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What is Arundinaria?

Niki Acker
By
Updated Jun 04, 2024
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Arundinaria, commonly called cane, is the only genus of bamboo native to eastern North America. There are three species: A. appalachiana or hill cane, A. tecta or switchcane, and A. gigantea, commonly called giant cane or river cane. The canes grow only in the eastern United States, from New Jersey in the north to Florida in the south, and west to Texas and Ohio. The plant was very important to Native Americans before European colonization. Arundinaria was first described in 1788, when it was classified under the grass genus Arundo, and thought to have only two species, A. gigantea and A. tecta.

Arundinaria stalks are 1.6 to 26 feet (0.5 to 8 meters) tall and feature rhizomes, or horizontal underground stems. They produce seeds rarely, and seed production is often followed by the death of the colony. Arundinaria plants feature a fan-like growth of leaves, called a top knot, at the top of new stems.

A. appalachiana is native to the Appalachian Mountains of the southeastern United States, while A. tecta grows in swamps and other wet areas, and A. gigantea grows along perennial streams. A. appalachiana was originally classified as a variant of A. tecta, but became classified as a separate species in 2006. A. appalachiana is the smallest species in the genus, with stalks limited to about 3.2 feet (1 meter) in length, while A. gigantea is the largest Arundinaria species.

At the time of early European exploration of the present day United States, Arundinaria grew in extremely large concentrations called canebrakes, especially in river lowlands. The canebrakes covered hundreds of thousands of acres or hectares. Clearing, farming, and fire have since depleted these growths, while the plant lost its importance due to presumed superior technology from overseas and to the forced relocation of the indigenous people who made use of the cane plants.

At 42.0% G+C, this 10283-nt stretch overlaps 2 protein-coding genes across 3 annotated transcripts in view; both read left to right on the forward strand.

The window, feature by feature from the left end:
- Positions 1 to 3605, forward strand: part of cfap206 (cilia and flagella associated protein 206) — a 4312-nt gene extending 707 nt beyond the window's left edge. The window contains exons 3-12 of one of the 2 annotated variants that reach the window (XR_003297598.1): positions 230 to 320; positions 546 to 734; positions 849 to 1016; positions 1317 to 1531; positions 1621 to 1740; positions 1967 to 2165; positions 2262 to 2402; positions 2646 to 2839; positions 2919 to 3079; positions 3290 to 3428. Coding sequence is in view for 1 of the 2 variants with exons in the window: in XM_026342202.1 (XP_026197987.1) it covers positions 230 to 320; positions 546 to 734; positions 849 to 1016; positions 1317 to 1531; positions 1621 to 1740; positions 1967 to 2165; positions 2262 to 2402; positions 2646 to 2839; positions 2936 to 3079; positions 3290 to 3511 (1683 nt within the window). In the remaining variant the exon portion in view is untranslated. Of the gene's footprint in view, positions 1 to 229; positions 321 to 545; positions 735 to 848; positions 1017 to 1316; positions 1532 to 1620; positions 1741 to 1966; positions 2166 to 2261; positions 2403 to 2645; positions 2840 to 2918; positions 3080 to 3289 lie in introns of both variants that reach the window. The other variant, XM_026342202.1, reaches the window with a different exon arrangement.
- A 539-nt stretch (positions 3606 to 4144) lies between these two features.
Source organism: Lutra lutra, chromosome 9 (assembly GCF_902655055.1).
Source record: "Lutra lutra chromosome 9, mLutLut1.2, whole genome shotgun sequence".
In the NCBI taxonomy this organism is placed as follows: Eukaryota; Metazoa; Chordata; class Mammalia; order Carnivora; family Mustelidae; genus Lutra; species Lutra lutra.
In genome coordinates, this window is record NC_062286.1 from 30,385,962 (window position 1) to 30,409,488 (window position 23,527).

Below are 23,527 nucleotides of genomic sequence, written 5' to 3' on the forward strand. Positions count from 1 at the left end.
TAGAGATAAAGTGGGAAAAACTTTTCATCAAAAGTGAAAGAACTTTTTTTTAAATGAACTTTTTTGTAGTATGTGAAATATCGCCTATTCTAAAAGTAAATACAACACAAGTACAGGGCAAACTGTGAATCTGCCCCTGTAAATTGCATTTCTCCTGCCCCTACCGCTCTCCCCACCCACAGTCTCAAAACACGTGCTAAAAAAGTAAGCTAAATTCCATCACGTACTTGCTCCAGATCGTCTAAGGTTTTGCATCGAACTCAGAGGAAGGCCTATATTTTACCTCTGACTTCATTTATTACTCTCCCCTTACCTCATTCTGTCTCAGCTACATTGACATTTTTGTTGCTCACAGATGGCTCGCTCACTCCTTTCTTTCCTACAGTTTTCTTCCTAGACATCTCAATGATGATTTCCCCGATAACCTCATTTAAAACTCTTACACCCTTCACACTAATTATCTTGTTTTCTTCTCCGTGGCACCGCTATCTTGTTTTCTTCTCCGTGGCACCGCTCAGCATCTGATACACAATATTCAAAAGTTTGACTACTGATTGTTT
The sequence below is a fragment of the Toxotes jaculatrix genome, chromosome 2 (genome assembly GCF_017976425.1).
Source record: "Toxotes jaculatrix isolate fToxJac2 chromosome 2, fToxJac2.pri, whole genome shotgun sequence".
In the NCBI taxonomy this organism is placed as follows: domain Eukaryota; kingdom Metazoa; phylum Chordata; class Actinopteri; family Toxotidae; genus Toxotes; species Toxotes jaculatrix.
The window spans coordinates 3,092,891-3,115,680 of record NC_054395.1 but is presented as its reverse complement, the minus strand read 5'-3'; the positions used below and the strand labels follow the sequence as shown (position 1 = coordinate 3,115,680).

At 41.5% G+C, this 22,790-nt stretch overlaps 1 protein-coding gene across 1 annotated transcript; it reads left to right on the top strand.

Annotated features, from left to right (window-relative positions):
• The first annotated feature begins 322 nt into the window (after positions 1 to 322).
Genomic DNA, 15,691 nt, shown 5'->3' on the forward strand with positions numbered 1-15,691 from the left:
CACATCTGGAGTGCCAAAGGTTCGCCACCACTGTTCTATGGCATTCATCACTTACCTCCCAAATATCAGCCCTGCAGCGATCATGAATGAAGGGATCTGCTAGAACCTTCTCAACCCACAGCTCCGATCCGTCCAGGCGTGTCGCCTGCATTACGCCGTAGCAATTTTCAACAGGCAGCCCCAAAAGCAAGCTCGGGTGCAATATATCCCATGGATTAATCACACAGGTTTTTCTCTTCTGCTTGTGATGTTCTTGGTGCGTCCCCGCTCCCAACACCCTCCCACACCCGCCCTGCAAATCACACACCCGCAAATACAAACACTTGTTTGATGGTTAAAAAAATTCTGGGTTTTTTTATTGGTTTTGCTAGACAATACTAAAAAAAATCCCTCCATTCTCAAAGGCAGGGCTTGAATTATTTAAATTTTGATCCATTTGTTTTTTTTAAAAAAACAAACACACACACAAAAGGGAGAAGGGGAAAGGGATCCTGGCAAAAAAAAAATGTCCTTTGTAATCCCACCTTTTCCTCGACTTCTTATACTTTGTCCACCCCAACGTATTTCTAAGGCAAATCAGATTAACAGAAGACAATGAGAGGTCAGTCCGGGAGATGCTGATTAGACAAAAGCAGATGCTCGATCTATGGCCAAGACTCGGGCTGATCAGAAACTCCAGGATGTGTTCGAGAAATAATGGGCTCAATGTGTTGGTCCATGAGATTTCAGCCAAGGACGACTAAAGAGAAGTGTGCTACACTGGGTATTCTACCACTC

Before the arrival of Europeans, Native Americans used cane as fuel, food, and a craft medium, using parts of the plant to make such diverse items as clothing, housing, basketry, woven mats, pipes, musical instruments, weapons, jewelry, furniture, and boats. Arundinaria was also used to make medicine and as a feed for livestock. The plant has traditionally been used to stimulate the kidneys and renew strength. A. gigantea was historically used to fashion flutes and woven baskets, particularly by the Cherokee and other tribes of the eastern United States. The canebrakes were also used as wild game habitats and agricultural land.

All Things Nature is dedicated to providing accurate and trustworthy information. We carefully select reputable sources and employ a rigorous fact-checking process to maintain the highest standards. To learn more about our commitment to accuracy, read our editorial process.
Niki Acker
By Niki Acker
"In addition to her role as a All Things Nature editor, Niki Foster is passionate about educating herself on a wide range of interesting and unusual topics to gather ideas for her own articles. A graduate of UCLA with a double major in Linguistics and Anthropology, Niki's diverse academic background and curiosity make her well-suited to create engaging content for WiseGeekreaders. "

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Niki Acker
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"In addition to her role as a All Things Nature editor, Niki Foster is passionate about educating herself on a wide...
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